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titleCHRISTOPH WERNER, An Iranian Town in Transition: A Social and Economic History of the Elites of Tabriz, 1747-1848 (Wiesbaden: Harrassowitz, 2000). Pp. 419 $51.00 cloth.
descriptionThis book, the author's dissertation, is an excellent contribution to our field and should be held up as a model to university professors and Ph.D. hopefuls of how to be engaged in Iranian studies. Werner's objective is to demonstrate that the history of Iran can also be told by using Persian archival materials. In fact, he wants "to present a methodological alternative to counter standard perspectives originating from the reliance on Western sources, and to offer a different, often microscopic view of the social and economic history of an Iranian town in transition." To do so he has made use of unpublished decrees, sales contracts, waqf deeds, and other legal documents as well as an unpublished manuscript of a local history in addition to under-used published Persian sources. He also has used Western sources, but only as additional material, seldom (he claims never) to base an argument entirely on such a source out of fear that it would dominate the study. To focus his new approach, Werner has concentrated his study on the role of the elites of the city of Tabriz during the period 1747-1848, mainly because this period represents a black hole in Iranian history. [PUBLICATION ]
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citationpf 167 pt 168 vol 35 issue 1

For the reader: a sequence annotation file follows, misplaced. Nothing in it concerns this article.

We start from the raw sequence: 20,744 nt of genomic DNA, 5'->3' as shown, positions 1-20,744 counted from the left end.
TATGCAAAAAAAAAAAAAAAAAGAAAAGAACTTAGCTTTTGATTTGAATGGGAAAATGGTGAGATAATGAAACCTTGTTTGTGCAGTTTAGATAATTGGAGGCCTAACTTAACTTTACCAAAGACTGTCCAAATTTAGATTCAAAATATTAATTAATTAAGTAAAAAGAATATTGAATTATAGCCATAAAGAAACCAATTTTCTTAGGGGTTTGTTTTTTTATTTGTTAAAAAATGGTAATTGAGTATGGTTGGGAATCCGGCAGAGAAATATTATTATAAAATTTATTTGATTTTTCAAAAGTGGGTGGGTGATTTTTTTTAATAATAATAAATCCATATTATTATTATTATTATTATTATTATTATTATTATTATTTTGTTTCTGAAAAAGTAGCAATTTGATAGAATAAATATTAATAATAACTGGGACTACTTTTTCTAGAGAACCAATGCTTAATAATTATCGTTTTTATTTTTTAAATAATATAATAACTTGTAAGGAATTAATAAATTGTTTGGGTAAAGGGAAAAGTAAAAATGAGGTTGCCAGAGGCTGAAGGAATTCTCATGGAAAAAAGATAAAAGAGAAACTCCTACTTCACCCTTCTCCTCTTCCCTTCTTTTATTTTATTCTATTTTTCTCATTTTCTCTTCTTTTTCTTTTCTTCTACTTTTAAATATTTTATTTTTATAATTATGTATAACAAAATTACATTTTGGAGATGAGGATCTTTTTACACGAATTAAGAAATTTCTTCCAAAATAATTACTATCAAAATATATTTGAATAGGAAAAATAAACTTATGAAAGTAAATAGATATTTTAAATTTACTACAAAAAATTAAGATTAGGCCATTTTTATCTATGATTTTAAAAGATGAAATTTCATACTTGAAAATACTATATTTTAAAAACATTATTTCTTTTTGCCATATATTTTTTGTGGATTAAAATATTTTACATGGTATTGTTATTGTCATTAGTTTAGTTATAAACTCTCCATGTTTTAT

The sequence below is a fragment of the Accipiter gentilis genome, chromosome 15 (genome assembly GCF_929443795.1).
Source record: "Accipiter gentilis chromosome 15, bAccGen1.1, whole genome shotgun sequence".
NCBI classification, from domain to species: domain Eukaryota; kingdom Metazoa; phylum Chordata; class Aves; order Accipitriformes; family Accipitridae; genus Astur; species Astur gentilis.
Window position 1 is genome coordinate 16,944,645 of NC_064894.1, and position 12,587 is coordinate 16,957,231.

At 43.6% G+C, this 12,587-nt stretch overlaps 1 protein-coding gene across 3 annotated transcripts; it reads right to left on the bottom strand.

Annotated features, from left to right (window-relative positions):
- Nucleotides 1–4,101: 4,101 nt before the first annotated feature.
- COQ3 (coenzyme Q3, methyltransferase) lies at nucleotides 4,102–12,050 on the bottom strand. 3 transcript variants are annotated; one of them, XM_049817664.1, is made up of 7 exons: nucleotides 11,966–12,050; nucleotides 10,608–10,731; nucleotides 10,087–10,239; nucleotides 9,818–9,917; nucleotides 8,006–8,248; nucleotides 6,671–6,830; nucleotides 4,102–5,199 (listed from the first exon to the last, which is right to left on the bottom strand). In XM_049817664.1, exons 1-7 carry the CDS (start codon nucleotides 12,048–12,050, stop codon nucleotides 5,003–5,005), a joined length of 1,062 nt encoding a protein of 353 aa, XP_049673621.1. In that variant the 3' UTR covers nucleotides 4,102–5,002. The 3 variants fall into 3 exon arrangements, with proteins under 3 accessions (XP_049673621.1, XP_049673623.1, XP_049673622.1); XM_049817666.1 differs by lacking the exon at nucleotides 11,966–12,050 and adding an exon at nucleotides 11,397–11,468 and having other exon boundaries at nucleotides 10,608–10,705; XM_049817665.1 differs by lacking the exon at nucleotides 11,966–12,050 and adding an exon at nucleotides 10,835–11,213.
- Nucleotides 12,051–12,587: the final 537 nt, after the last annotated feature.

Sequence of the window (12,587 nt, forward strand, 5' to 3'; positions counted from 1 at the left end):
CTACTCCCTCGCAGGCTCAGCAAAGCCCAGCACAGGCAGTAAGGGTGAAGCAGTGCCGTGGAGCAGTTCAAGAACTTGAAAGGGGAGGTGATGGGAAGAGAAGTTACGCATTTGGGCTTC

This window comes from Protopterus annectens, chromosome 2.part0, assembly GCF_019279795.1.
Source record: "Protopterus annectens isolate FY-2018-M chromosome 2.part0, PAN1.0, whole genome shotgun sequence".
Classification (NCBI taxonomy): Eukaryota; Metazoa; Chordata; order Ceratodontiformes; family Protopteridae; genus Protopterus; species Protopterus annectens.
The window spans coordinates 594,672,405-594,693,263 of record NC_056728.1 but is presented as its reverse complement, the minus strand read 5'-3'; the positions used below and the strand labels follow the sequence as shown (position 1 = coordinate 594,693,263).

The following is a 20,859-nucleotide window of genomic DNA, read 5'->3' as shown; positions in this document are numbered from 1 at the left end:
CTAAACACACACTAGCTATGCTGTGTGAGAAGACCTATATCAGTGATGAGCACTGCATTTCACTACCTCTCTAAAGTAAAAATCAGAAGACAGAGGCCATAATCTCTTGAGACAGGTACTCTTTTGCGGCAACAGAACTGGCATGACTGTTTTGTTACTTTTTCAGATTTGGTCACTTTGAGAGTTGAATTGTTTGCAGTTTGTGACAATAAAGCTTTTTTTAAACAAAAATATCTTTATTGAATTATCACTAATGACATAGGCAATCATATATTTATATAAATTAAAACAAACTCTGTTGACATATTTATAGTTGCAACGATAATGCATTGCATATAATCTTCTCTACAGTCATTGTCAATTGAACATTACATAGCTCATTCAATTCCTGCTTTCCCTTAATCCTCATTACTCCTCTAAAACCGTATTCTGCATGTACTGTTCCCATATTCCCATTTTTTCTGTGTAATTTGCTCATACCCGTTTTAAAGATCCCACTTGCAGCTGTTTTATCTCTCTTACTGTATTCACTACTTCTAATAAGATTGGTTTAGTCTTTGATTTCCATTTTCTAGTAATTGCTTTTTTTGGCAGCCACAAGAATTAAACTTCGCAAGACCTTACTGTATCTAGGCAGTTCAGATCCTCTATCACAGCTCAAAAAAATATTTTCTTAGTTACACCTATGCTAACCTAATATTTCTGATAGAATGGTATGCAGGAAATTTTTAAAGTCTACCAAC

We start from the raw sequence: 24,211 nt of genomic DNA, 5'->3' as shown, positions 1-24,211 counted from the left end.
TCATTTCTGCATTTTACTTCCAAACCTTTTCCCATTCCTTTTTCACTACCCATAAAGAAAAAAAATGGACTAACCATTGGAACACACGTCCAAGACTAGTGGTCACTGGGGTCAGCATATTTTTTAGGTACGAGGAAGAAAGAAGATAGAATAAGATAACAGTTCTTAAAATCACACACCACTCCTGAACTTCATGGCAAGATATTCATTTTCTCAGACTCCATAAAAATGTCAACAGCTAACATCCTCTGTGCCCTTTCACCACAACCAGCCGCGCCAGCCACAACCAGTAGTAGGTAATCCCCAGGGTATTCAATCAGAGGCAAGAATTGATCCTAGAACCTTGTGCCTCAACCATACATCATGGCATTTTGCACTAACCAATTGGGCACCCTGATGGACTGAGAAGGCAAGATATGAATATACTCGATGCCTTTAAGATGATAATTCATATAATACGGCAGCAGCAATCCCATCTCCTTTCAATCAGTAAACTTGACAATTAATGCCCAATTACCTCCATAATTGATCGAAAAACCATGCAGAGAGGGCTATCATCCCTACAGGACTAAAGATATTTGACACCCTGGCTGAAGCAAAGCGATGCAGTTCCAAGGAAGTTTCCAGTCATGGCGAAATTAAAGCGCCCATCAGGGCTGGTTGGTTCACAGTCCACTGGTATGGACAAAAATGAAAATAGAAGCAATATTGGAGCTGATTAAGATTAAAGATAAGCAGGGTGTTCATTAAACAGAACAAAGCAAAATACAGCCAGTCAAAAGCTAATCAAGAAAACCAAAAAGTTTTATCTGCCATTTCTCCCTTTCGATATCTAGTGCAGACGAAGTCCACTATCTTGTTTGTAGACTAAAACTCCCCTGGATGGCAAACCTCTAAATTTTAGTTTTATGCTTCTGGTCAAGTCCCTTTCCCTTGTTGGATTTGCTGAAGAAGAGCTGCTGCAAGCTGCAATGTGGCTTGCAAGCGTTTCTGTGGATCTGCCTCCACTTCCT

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titleCHRISTOPH WERNER, An Iranian Town in Transition: A Social and Economic History of the Elites of Tabriz, 1747-1848 (Wiesbaden: Harrassowitz, 2000). Pp. 419 $51.00 cloth.
authorFloor, Willem
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abstractThis book, the author's dissertation, is an excellent contribution to our field and should be held up as a model to university professors and Ph.D. hopefuls of how to be engaged in Iranian studies. Werner's objective is to demonstrate that the history of Iran can also be told by using Persian archival materials. In fact, he wants "to present a methodological alternative to counter standard perspectives originating from the reliance on Western sources, and to offer a different, often microscopic view of the social and economic history of an Iranian town in transition." To do so he has made use of unpublished decrees, sales contracts, waqf deeds, and other legal documents as well as an unpublished manuscript of a local history in addition to under-used published Persian sources. He also has used Western sources, but only as additional material, seldom (he claims never) to base an argument entirely on such a source out of fear that it would dominate the study. To focus his new approach, Werner has concentrated his study on the role of the elites of the city of Tabriz during the period 1747-1848, mainly because this period represents a black hole in Iranian history. [PUBLICATION ABSTRACT]
copCambridge
pubCambridge University Press
doi10.1017/S002074380335007X
urlhttp://search.proquest.com/docview/195593937/
date2003-02-01